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Thread: Pharoah Bloomberg: Paying Workers Enough to Live Is 'Communism'

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    Default Pharoah Bloomberg: Paying Workers Enough to Live Is 'Communism'

    AlterNet / By Sarah Jaffe

    Pharoah Bloomberg: Paying Workers Enough to Live Is 'Communism'

    New York's billionaire mayor is so opposed to a tiny raise for workers at companies that get public money that he's vowed to sue. What's the deal with living wage laws anyway?

    May 18, 2012
    | To a few hundred New York workers laboring for $8 or $9 an hour, a living wage bill recently passed by the city council means a raise, a few dollars more a week to help feed their families.

    To billionaire mayor Michael Bloomberg, it's a wedge to open the door to communism. That's right -- the mayor told a local radio program that requiring businesses that get taxpayer subsidies to pay their workers a little bit more is just like a centrally planned economy. “The last time we really had a big managed economy was the USSR, and that didn’t work out so well,” Bloomberg said.

    Bloomberg is just fine with handing over millions of New Yorkers' dollars in taxpayer subsidies to companies that threaten to flee the city -- no complaints about “free market” capitalism when it's wealthy real estate developers getting the dough. Requiring those businesses that are happily slurping at the public trough to pay their workers a dollar or two more an hour, though, is just opening the door to Stalin.

    More here.
    T-Cat - "Conservation of momentum applies to a system closed in kinetic energy, not a thermodynamically closed system."

    T-Cat on Potential Energy: "Which means that you aren't converting it all at any point until you reach the ground."

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    i have many time make the visit of newyork ant i want to visit it again so i have need more information about that.

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    "As an economic system, fascism is socialism with a capitalist veneer. The word derives from fasces, the Roman symbol of collectivism and power: a tied bundle of rods with a protruding ax. In its day (the 1920s and 1930s), fascism was seen as the happy medium between boom-and-bust-prone liberal capitalism, with its alleged class conflict, wasteful competition, and profit-oriented egoism, and revolutionary Marxism, with its violent and socially divisive persecution of the bourgeoisie. Fascism substituted the particularity of nationalism and racialism—“blood and soil”—for the internationalism of both classical liberalism and Marxism.

    Where socialism sought totalitarian control of a society’s economic processes through direct state operation of the means of production, fascism sought that control indirectly, through domination of nominally private owners. Where socialism nationalized property explicitly, fascism did so implicitly, by requiring owners to use their property in the “national interest”—that is, as the autocratic authority conceived it. (Nevertheless, a few industries were operated by the state.) Where socialism abolished all market relations outright, fascism left the appearance of market relations while planning all economic activities. Where socialism abolished money and prices, fascism controlled the monetary system and set all prices and wages politically. In doing all this, fascism denatured the marketplace. Entrepreneurship was abolished. State ministries, rather than consumers, determined what was produced and under what conditions.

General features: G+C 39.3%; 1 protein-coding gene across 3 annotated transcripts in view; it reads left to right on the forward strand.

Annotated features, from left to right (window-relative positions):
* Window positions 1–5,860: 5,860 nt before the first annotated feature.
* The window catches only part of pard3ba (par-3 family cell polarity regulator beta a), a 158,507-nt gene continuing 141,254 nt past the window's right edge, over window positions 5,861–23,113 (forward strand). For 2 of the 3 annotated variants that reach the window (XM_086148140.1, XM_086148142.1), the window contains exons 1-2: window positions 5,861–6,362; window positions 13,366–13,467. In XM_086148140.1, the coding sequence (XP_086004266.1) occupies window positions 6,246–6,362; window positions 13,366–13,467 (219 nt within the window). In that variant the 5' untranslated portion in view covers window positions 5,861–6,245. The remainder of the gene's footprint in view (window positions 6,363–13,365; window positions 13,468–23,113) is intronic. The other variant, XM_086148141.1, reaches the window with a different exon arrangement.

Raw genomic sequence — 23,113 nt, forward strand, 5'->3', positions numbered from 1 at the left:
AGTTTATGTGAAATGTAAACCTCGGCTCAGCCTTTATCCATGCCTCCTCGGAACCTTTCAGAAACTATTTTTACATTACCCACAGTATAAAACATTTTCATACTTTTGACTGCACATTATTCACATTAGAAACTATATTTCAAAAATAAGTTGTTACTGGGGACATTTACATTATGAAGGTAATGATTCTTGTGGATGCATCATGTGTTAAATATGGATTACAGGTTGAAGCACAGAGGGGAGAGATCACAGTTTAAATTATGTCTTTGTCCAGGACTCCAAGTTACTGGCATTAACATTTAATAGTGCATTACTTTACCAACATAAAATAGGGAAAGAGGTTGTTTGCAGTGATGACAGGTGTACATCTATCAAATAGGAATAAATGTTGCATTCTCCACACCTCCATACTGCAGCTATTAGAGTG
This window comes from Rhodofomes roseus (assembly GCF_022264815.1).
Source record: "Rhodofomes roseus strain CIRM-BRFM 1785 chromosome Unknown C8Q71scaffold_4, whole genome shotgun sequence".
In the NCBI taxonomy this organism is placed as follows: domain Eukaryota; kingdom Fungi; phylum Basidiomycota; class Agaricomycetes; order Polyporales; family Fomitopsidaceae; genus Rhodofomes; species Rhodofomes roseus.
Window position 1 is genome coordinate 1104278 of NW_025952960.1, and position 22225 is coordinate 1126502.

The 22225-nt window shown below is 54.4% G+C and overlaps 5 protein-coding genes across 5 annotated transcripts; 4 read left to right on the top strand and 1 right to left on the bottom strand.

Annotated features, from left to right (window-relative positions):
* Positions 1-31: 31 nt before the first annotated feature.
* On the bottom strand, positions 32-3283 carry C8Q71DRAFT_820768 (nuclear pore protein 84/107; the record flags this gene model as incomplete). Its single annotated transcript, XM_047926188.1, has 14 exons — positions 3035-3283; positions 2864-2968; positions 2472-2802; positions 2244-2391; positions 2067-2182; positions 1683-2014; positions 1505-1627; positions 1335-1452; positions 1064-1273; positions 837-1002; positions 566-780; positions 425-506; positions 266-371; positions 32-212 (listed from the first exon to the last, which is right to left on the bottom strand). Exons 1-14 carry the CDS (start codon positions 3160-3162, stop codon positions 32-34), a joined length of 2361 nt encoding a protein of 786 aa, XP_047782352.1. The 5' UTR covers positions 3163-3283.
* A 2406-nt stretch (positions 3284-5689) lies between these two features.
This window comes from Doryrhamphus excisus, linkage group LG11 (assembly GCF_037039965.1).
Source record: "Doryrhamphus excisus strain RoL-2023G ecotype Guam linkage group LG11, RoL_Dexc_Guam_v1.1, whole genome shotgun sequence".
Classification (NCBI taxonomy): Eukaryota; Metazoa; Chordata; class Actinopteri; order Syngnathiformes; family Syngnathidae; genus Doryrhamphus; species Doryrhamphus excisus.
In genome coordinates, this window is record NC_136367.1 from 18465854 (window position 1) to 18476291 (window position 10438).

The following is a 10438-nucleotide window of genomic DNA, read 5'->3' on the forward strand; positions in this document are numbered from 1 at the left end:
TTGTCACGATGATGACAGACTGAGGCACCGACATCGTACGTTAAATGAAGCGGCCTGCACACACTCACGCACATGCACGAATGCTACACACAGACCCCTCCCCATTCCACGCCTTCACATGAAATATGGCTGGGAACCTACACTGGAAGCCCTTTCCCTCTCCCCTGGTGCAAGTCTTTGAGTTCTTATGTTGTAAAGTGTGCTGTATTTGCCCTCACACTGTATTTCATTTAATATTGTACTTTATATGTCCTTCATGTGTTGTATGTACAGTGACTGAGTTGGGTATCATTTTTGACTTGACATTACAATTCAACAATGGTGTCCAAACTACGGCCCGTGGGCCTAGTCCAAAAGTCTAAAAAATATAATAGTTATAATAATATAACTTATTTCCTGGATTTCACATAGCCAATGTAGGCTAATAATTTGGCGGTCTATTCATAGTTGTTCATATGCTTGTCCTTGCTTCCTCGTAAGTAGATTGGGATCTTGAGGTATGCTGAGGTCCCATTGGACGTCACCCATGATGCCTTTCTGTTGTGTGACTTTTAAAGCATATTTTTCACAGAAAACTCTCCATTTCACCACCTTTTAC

Fascism is to be distinguished from interventionism, or the mixed economy. Interventionism seeks to guide the market process, not eliminate it, as fascism did. Minimum-wage and antitrust laws, though they regulate the free market, are a far cry from multiyear plans from the Ministry of Economics.

    Under fascism, the state, through official cartels, controlled all aspects of manufacturing, commerce, finance, and agriculture. Planning boards set product lines, production levels, prices, wages, working conditions, and the size of firms. Licensing was ubiquitous; no economic activity could be undertaken without government permission. Levels of consumption were dictated by the state, and “excess” incomes had to be surrendered as taxes or “loans.” The consequent burdening of manufacturers gave advantages to foreign firms wishing to export. ... "

    http://www.econlib.org/library/Enc/Fascism.html

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    T-Cat - "Conservation of momentum applies to a system closed in kinetic energy, not a thermodynamically closed system."

    T-Cat on Potential Energy: "Which means that you aren't converting it all at any point until you reach the ground."